Happy Birthday February –Amethyst the February Birthstone…

One-of-a-kind necklace with rough Amethyst points and intense blue Lapis Lazuli cubes. Handknotted on silk with a 14k gold clasp. $550.-USD

Amethyst, the February Birthstone, sometimes seems like the stone jewelers have been using forever. It is a “staple” of the jewelry industry… And, like any staple, anything that is always there, beautiful but in the background, Amethyst often doesn’t get the respect it deserves. But Amethyst isn’t just a staple of the jewelry industry, it is more like that lost Old Master hanging in a shadowy hallway at grandma’s house. Not forgotten exactly, but under appreciated until a stranger stops in shock at the wonder of it.

So perhaps we owe Amethyst –and all the February babies– the honor of taking a look at our old friend Amethyst with a stranger’s eyes.

From a scientific point of view there is nothing spectacularly odd about the origin of Amethyst. Amethyst is a Quartz. A Silicate. (Silica is one of the most common minerals on Earth, and it is also one of the most useful substances on Earth.) By definition Amethyst is the purple Quartz. If it is Quartz and it isn’t purple (or at least slightly purplish) it is not Amethyst. By definition there is no such thing as “Green Amethyst.” (If it isn’t purple it has a different name… For instance, “Yellow Quartz” is Citrine.)

Because Amethyst is a Quartz and can thus be found in many different locations throughout the world, Amethyst has an old history of use in jewelry and over the past three thousand years has been set in expensive “Court Parures” as well as more everyday pieces (for those of us who do not socialize with the Emperor Napoleon’s well-dressed sisters).

Amethyst can be either a dark rich purple or a lighter shade of lavender. The February Birthstone was used in jewelry for centuries before faceting became common. The elongated barrel shaped Amethyst beads in the necklace are reminiscent of the beads made and worn by the Ancient Egyptians of Cleopatra's Age.
Amethyst can be either a dark rich purple or a lighter shade of lavender. The February Birthstone was used in jewelry for centuries before faceting became common. The elongated barrel shaped Amethyst beads in the necklace are reminiscent of the beads made and worn by the Ancient Egyptians of Cleopatra’s Age.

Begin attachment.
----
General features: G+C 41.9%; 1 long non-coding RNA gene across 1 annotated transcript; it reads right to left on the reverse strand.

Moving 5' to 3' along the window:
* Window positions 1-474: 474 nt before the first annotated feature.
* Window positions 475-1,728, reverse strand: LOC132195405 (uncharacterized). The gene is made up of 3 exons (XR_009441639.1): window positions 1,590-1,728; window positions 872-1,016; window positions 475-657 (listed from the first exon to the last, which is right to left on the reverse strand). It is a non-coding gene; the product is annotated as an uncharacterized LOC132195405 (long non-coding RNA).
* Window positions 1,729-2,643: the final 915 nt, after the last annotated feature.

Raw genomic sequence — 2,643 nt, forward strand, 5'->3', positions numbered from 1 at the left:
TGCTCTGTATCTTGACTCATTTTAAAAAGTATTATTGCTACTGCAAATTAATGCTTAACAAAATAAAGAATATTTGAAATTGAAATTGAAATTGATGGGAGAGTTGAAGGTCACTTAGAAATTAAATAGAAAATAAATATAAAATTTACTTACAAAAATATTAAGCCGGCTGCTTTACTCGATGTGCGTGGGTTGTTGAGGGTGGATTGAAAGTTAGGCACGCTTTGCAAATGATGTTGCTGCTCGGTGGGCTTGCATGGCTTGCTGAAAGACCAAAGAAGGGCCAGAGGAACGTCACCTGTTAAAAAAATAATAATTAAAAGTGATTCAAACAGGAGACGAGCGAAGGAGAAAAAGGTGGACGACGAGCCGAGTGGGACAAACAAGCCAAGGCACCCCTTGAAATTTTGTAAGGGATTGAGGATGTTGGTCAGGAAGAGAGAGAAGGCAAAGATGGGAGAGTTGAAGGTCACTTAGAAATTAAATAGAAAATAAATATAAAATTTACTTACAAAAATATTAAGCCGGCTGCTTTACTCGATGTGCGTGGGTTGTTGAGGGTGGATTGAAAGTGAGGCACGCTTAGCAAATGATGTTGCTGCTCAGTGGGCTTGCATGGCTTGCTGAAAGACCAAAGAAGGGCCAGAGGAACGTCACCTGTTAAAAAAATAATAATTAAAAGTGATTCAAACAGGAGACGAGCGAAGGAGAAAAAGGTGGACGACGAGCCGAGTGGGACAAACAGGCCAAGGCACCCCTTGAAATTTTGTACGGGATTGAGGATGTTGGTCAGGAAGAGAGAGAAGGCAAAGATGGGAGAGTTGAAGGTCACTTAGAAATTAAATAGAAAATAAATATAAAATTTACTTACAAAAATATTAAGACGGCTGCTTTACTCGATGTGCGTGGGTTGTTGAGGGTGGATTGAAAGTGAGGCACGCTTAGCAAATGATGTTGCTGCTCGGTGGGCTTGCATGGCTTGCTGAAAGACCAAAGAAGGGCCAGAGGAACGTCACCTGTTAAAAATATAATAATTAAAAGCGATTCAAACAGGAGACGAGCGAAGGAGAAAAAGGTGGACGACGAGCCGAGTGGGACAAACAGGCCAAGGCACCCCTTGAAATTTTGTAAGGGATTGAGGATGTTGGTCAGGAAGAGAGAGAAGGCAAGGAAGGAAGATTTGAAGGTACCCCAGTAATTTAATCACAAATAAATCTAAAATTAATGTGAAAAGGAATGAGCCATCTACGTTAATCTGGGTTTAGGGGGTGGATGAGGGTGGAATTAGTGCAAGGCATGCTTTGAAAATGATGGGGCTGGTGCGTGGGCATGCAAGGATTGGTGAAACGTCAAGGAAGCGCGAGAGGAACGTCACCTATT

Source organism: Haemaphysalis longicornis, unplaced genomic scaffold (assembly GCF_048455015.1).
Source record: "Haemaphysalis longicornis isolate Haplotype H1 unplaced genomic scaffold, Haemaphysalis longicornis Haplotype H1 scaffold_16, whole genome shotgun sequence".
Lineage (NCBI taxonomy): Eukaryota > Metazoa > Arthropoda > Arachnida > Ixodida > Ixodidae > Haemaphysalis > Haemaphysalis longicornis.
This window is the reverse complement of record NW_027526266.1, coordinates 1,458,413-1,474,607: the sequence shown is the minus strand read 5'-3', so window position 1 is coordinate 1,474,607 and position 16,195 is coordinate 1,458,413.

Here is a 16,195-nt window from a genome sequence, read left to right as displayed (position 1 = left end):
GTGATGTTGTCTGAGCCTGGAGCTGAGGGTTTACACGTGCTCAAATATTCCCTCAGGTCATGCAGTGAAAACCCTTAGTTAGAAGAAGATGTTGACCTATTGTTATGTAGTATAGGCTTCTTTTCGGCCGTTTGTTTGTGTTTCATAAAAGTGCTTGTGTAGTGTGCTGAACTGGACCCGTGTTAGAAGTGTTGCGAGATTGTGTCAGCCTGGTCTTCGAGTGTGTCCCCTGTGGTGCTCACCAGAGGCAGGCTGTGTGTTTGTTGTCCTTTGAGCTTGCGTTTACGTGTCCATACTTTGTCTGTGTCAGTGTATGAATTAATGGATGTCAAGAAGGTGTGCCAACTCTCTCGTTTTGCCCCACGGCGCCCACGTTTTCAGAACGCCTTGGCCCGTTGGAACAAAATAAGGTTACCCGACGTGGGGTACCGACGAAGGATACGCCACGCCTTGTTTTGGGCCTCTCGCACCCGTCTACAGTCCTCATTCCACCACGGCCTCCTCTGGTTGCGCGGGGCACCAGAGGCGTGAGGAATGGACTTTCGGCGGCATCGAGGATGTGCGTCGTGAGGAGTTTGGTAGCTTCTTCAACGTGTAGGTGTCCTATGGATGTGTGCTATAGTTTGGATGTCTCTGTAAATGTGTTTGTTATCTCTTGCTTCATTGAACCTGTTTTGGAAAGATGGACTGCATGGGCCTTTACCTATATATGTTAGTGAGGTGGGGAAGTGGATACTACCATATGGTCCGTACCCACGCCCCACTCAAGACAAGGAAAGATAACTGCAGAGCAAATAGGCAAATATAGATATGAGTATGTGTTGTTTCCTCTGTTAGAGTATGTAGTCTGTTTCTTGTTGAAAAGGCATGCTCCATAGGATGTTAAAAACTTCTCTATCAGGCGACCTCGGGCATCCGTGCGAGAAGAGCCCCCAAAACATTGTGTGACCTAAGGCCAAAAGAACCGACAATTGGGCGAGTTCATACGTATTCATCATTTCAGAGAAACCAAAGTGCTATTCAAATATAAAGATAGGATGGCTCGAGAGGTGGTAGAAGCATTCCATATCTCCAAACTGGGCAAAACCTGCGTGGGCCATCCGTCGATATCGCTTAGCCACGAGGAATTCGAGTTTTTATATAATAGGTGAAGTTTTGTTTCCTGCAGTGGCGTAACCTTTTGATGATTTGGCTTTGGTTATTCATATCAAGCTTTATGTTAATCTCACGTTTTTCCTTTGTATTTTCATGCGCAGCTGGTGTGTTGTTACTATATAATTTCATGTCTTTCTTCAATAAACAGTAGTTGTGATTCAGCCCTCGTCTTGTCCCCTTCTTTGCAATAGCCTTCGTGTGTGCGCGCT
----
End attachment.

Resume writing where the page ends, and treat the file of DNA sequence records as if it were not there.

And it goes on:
While Amethyst was used by Egyptians for centuries before Rome grew into a mighty Republic (and then an even mightier Empire), it is the Greeks and the Romans who gave Amethyst its origin story. To the Romans Amethyst was a beautiful girl who had dedicated herself to Artemis, Virgin Goddess of the Hunt, Protectoress of the Innocent. To escape the unwanted attentions of the lecherous Dionysius, God of Wine, Amethyst begged her Protectoress to make her untouchable. Artemis obliged by the beautiful girl by turning her into a clear piece of Quartz. Supposedly the God of Wine, guilt stricken that his unwanted attentions had driven the pure Amethyst to such desperate measure poured a libation of purple wine over the clear Quartz and gave Amethyst her color for all time.

Whether Amethyst was ever a beautiful girl it is not our place to say. But Amethyst is still a uniquely beautiful stone.

The dark beauty of Amethyst makes it an ideal "mixer" stone for multi-color jewelry. During the 1890s in the United States and Britain jewelry incorporating Amethyst, Emeralds and Pearls became a popular and discreet way for ladies to signal their commitment to women's suffrage. In the language of stones Green (Emerald), Violet (Amethyst) and White (Pearls) spelled "Give Votes to Women."
The dark beauty of Amethyst makes it an ideal “mixer” stone for multi-color jewelry. During the 1890s in the United States and Britain jewelry incorporating Amethyst, Emeralds and Pearls became a popular and discreet way for ladies to signal their commitment to women’s suffrage. In the language of stones Green (Emerald), Violet (Amethyst) and White (Pearls) spelled “Give Votes to Women.”

We think Amethyst in all its glory is still a wonderful choice for jewelry. And a perfect February Birthstone –and gift– for all the February babies out there.

While we love the beauty of cut and faceted Amethyst... even in its "raw" form Amethyst is beautiful. This necklace features spheres of polished Turquoise and unpolished "raw" Amethyst points.
While we love the beauty of cut and faceted Amethyst… even in its “raw” form Amethyst is beautiful. This necklace features spheres of polished Turquoise and unpolished “raw” Amethyst points.

Looking for some gift ideas for the February baby in your life? You may want to consider our one of a kind Royal Beauty and Rough Amethyst Necklace or our Rough Amethyst and Lapis Lazuli one-of-a-kind necklace.